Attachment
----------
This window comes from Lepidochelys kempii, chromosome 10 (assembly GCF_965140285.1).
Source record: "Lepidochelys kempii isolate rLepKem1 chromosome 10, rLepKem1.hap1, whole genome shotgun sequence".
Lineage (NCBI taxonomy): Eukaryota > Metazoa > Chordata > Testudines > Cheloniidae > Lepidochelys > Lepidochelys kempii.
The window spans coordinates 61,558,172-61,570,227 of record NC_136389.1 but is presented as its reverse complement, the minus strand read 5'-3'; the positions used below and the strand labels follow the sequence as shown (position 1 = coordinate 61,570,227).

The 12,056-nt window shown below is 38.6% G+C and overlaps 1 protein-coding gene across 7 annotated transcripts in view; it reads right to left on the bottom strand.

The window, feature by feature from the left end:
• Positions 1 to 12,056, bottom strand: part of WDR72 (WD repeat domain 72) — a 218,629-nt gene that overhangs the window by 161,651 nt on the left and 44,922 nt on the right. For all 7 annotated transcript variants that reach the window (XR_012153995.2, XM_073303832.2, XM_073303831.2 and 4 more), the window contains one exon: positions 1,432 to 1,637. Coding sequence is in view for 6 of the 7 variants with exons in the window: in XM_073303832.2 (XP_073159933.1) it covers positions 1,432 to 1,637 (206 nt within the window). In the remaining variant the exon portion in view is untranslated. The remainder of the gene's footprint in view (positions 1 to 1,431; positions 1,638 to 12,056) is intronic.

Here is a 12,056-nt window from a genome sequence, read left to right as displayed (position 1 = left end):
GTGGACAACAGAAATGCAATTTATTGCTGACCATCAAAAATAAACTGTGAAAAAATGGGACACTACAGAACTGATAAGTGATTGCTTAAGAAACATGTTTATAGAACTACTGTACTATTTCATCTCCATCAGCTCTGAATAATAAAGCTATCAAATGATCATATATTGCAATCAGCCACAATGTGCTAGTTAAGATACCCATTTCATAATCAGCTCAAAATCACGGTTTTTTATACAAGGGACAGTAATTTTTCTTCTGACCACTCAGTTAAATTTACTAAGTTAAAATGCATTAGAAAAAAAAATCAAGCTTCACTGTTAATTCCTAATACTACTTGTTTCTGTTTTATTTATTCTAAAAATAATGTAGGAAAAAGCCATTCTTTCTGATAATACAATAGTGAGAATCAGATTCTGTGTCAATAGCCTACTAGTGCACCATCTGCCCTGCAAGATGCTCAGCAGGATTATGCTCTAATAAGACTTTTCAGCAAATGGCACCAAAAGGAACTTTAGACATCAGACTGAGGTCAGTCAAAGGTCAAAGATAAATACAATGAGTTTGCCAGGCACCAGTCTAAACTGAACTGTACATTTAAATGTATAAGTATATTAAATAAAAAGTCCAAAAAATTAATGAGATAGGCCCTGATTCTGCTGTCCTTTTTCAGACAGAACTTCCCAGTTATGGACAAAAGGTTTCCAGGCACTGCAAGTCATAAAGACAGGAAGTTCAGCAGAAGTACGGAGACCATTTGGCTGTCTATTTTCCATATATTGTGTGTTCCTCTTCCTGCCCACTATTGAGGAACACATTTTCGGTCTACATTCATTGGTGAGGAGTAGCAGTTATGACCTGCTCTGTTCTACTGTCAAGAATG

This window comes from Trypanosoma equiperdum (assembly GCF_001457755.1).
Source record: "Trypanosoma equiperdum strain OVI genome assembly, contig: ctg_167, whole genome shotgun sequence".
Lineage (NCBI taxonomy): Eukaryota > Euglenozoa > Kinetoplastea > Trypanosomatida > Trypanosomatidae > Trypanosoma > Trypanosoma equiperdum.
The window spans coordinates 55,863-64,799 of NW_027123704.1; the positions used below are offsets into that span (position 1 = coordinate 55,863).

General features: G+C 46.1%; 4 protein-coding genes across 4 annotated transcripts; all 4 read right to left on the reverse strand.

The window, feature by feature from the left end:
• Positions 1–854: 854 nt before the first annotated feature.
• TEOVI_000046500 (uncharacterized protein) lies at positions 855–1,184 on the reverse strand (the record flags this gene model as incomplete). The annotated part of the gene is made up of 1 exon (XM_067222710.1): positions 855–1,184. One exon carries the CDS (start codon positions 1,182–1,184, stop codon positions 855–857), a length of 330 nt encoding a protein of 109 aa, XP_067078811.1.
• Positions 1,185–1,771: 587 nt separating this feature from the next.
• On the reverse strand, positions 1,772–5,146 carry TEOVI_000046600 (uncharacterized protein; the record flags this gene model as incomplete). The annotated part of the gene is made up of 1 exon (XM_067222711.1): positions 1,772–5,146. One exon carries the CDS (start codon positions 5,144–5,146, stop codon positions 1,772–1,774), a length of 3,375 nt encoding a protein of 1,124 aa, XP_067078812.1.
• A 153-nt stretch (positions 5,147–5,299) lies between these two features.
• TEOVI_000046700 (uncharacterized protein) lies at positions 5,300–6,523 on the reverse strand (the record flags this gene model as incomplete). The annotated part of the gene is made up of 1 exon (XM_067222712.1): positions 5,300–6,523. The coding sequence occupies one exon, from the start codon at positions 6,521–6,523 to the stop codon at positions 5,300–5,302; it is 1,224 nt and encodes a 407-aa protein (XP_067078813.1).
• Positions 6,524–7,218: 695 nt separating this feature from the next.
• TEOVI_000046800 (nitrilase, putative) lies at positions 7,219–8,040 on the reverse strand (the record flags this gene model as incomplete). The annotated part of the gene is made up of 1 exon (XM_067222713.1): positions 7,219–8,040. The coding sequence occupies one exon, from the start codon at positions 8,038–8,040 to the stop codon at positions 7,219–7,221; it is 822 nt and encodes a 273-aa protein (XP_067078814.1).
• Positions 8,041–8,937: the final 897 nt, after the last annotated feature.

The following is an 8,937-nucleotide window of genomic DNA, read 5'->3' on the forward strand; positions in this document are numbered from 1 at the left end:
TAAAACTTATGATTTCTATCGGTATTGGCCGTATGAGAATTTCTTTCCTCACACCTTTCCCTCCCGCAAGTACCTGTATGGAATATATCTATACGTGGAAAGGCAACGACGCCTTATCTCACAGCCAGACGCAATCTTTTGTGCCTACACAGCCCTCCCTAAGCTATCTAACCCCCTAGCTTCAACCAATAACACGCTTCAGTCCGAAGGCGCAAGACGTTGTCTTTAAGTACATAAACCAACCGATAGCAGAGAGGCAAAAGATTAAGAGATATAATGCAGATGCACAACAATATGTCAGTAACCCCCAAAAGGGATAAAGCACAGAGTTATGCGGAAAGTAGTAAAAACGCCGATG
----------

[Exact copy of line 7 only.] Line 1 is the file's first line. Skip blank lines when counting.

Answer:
• Positions 1 to 12,056, bottom strand: part of WDR72 (WD repeat domain 72) — a 218,629-nt gene that overhangs the window by 161,651 nt on the left and 44,922 nt on the right. For all 7 annotated transcript variants that reach the window (XR_012153995.2, XM_073303832.2, XM_073303831.2 and 4 more), the window contains one exon: positions 1,432 to 1,637. Coding sequence is in view for 6 of the 7 variants with exons in the window: in XM_073303832.2 (XP_073159933.1) it covers positions 1,432 to 1,637 (206 nt within the window). In the remaining variant the exon portion in view is untranslated. The remainder of the gene's footprint in view (positions 1 to 1,431; positions 1,638 to 12,056) is intronic.